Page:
When a baby is born, the delivering Midwife or Doctor will look at the baby and its genitalia and pronounce (but not always) “it’s a girl” or “it’s a boy” and this is what gets entered on the birth certificate. As the child grows up and enters adulthood, if that child/adult is comfortable and fully accepting of their assigned at birth sex then they are termed as being cisgender where ‘cis’ is a scientific word meaning ‘on the same side as’ i.e. their gender is the same as their assigned at birth sex. But if that person is not comfortable and feels that their gender does not align with their birth sex assignment, then they are termed as being transgender. Think of this like left and right handed people, the majority of people are born right handed but a minority will be left handed. They did not choose to be left handed, but it is the way they are, it’s the way the brain was wired. It’s estimated at that about 1 in 300 people are transgender and if you include intersex conditions that figure increases to about 1 in 100 people (NHS statistics).
Recent medical studies have identified distinct differences in the structure of certain areas the brain between cisgender males and cisgender females. These studies have also found that those same areas of the brain in transgender person does not correspond to their assigned at birth sex but that of the opposite sex, that is, the gender that the person feels they are aligned with. The World Health Organisation has very recently accepted transgender as being a medical condition and possibly an intersex one.
There has been some very poor and inaccurate media reporting on proposed changes to the Gender Recognition Act (GRA) to allow what is being termed “Self ID”. The proposed changes won’t mean that a man can suddenly declare themselves to be a woman for the purposes of entering all female spaces (or a woman for that matter declaring they are male in order to enter male only spaces). What “Self ID” is about is to replace the current GRA process which is very lengthy, highly bureaucratic and expensive with a much simpler, but still a formal, legally binding process known as a Statutory Declaration. The end result will be the same, namely a change to the sex (gender) marker on a person’s birth certificate, and that change is for the rest of that person’s natural life. The Deed Poll process used to change ones legal name is a similar Statutory Declaration process.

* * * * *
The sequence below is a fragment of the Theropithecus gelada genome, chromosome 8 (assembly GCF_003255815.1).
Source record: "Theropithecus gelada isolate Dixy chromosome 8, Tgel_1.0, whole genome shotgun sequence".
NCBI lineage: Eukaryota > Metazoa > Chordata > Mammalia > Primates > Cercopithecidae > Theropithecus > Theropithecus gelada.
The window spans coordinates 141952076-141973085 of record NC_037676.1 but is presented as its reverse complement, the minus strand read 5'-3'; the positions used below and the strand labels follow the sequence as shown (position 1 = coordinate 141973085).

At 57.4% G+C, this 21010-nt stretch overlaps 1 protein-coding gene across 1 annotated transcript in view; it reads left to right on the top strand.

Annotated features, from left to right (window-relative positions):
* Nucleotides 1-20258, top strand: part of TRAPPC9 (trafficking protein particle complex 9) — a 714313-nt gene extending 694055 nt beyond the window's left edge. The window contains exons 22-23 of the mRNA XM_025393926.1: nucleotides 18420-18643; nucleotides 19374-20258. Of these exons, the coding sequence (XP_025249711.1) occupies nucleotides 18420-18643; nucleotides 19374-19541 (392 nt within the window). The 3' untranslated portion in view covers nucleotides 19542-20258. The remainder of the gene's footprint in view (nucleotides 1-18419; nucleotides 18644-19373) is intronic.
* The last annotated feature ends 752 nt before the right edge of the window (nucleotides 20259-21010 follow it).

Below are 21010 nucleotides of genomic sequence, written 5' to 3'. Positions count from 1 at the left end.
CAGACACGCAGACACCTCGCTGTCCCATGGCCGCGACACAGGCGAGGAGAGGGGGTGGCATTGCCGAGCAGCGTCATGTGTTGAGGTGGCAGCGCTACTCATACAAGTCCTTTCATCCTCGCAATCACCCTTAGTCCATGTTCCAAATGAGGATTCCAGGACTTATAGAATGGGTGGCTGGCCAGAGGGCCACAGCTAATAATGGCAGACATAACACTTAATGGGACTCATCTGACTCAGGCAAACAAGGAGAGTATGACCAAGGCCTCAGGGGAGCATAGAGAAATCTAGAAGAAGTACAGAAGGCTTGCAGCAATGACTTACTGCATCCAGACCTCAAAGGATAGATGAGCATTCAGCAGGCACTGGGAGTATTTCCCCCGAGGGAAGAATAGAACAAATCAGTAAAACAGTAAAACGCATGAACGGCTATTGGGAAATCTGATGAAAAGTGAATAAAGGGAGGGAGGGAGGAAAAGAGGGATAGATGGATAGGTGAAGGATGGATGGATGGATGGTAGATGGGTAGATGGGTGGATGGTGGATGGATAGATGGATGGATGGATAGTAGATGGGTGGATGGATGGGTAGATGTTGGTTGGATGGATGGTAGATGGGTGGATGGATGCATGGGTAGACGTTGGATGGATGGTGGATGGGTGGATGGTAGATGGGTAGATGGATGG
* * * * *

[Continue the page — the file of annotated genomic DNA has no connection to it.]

In case you were unaware the GRA came into law in 2004 and The Equalities Act of 2010 legally allowed transgender individuals to use single sex facilities corresponding to ‘their’ gender although the act does allow for exceptions in certain circumstances (but public toilets for example are not an exceptional circumstance). A person who is transgender has also been able to update the gender marker on their driving licence and passport using a Statuary Declaration process since 2010. Note that a person who is transgender will have legally changed their name, updated the gender marker on their passport and/or driving license and done the same with HMRC and their local Council before they embark on the GRA process to legally change the sex (gender) marker on their birth certificate. In reality this legal change of the Birth Certificate gender marker is done through the issue of a Gender Recognition Certificate (GRC). To date many transgender people haven’t gone down the GRA/GRC route because of its complexity and cost as they can achieve 95% without it. But to get that updated birth certificate not only represents closure but so confers rights unobtainable by other means because it means that a person may be legally regarded as their ‘acquired’ gender. An example being a transgender person cannot marry in their ‘acquired’ gender without a GRC.
Questions, please contact TransIpswich@outlook.com or Oasis
© Norfolk Oasis 2018